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New York City's Gigantic Public Art Failure

Designed to be the crown jewel of the Hudson Yards development, a 150-foot-tall collection of 154 interconnected staircases known as the Vessel remains off limits.

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(Photographs by David Kidd)
In  Brief:
  • New York City’s Hudson Yards in the largest private real estate development in America.
  • A $200 million interactive structure known as the Vessel is the project’s centerpiece.
  • The Vessel remains indefinitely closed because of its use in a number of suicides.

  • Until recently, the Far West Side of New York City was one of the last great undeveloped areas of Manhattan. Twenty years ago it was an unremarkable collection of repair shops, parking lots and storage facilities. A sprawling train yard owned by the Metropolitan Transit Authority (MTA) was its defining feature. For years, development was discouraged by an out-of-date zoning code that prohibited tall buildings.

    In recent decades, several proposals for the site have been considered and rejected, including an 85,000-seat stadium. The city approved a 60-block rezoning plan in 2009 and a year later the MTA signed over the air rights to its train yard. Construction commenced soon after on Hudson Yards, a collection of super-tall glass towers, a high-end shopping mall and a $500 million performance hall. The 28-acre $25 billion project is the largest private real estate development in American history. 

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    Prefabricated sections of the Vessel await their installation in 2017.
    The centerpiece of Hudson Yards is a 150-foot-tall collection of 154 interconnected staircases known as the Vessel. Located in the project’s public square, the Vessel rises from a 50-foot pentagonal base to a diameter of 150 feet at the top. With nearly 2,500 individual steps and 80 landings, the monumental sculpture was designed to encourage visitors to interact with their surroundings and each other. 

    The Hudson Yards developer tapped an English studio to design the Vessel, which was assembled onsite from sections fabricated in Italy. Highly polished sheets of copper-colored steel cover the framework, reflecting people in the square below while remaining high enough to discourage vandalism. Unforeseen complexities in fabrication drove the price of the Vessel from an estimated $75 million to well over $200 million. 

    Deemed “gaudy” by the New York Times architecture critic, the Vessel opened in March 2019 to largely negative reviews. The shimmering structure has been likened to a giant shawarma or a mythical giant’s wastepaper basket, among other things. But that hasn’t stopped the endless swarms of Instagrammers who are drawn to the site.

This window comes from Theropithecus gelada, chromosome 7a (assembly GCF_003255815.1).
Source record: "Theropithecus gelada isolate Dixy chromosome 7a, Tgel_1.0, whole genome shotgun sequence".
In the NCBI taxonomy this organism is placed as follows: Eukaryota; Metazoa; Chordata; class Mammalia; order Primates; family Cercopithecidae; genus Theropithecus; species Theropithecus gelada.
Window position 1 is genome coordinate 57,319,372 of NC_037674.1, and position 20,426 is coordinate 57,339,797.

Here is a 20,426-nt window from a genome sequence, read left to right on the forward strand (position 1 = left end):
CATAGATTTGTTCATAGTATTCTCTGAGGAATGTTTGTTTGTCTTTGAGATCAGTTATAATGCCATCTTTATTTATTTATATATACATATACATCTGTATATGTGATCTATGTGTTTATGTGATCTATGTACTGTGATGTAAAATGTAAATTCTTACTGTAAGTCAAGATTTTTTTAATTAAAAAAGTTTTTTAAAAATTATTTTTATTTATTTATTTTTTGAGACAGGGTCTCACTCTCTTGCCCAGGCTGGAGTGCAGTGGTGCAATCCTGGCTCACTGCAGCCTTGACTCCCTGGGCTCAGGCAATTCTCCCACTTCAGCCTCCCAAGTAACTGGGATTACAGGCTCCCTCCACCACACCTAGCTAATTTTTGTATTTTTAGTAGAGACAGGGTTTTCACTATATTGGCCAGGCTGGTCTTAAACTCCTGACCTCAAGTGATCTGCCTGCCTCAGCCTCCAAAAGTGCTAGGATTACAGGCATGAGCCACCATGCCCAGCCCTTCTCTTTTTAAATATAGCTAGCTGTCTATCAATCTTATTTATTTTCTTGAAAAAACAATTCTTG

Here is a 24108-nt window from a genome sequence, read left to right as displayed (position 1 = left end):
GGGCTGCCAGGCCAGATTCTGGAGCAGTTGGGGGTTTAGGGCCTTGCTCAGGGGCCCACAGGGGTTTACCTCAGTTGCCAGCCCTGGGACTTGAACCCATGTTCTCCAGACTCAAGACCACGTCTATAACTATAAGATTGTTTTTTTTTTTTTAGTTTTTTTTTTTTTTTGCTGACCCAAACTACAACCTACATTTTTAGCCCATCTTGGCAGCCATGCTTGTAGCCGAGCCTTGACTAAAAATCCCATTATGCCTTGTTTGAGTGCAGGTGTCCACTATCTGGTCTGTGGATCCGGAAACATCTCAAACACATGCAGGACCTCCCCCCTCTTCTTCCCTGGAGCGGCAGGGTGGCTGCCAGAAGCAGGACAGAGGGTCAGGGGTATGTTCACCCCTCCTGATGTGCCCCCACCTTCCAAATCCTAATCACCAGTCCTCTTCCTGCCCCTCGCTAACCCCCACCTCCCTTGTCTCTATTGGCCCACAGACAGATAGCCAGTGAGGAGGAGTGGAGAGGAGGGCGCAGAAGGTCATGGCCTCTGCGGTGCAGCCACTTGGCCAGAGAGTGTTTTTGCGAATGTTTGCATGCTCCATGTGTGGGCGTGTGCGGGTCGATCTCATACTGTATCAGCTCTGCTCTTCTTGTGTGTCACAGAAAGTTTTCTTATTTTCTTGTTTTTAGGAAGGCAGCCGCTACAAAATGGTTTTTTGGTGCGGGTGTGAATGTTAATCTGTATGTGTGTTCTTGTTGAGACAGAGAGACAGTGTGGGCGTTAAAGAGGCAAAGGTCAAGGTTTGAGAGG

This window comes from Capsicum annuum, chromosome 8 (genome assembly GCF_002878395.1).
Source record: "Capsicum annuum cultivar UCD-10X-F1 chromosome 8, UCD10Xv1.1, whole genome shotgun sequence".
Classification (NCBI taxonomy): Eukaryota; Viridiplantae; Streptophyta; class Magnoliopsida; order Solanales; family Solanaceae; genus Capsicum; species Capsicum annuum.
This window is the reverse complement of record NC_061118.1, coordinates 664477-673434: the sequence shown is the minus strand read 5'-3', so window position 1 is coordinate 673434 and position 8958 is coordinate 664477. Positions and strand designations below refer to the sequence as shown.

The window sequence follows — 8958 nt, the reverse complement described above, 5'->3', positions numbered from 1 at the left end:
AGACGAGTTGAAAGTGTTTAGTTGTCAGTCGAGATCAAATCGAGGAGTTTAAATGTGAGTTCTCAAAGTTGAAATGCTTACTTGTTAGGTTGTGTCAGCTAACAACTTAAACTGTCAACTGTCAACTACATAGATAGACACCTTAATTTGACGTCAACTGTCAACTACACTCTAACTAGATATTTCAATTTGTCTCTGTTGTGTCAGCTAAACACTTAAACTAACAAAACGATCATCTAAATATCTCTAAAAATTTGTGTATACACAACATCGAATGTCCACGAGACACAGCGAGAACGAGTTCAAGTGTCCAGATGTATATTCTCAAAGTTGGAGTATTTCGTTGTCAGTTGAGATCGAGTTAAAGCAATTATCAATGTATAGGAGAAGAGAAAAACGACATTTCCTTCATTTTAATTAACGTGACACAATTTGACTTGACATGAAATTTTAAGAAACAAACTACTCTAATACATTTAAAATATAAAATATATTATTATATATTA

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    The Vessel under construction in the summer of 2018, less than a year before it opened to the public.
    Since the Vessel was designed for people to climb and clamor over, engineers took pains to stabilize the lattice of stairs, making it immune to both the wind and overactive visitors. Unbalanced-load scenarios were considered, such as when a concert or other event would cause all of the occupants to stand on one side or the other, or move up and down in unison. What they failed to consider was how easy it would be for some visitors to jump to their deaths. 

    By the time the Vessel marked its two-year anniversary, three people had committed suicide by leaping from its heights. The attraction was closed after the third death in January 2021 and reopened five months later with new protocols in place. Information about the National Suicide Prevention Hotline was placed along walkways and printed on tickets. Additional security staff were hired, and a buddy system established, requiring visitors to enter in groups of at least two.

    Later that summer, a 14-year-old boy leaped to his death while visiting with his family, prompting another closure that remains in effect today. The site’s developer is reportedly considering closing the Vessel permanently but has yet to announce an official decision. 

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    The public plaza is reflected in the Vessel’s copper-colored steel cladding.

    They Built It and They Came

    Crowds continue to flock to the area, as they did on a recent spring afternoon. In a random sampling, most visitors that day were from out of town and several had come from overseas. Whether from upstate New York or Shanghai, nearly everyone seemed to be aware of the Vessel’s troubled history. 

    The Vessel was on the list of things to see for Beth and Stuart, a couple visiting from Wales. “It is disappointing, but we still wanted to see it anyway,” said Stuart. “It’s a shame. It’s fantastic looking. Really impressive.”

    Londoners Karinna and Alex were not disappointed by the closure, mainly because they had been following news of the Vessel before their arrival. “You would have thought that they’d planned it better,” said Alex. 
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    Closed indefinitely, the Vessel still draws tourists and their cameras.
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    Visitors take selfies on the Vessel’s ground floor.
    David Kidd is a photojournalist and storyteller for Governing. He can be reached at
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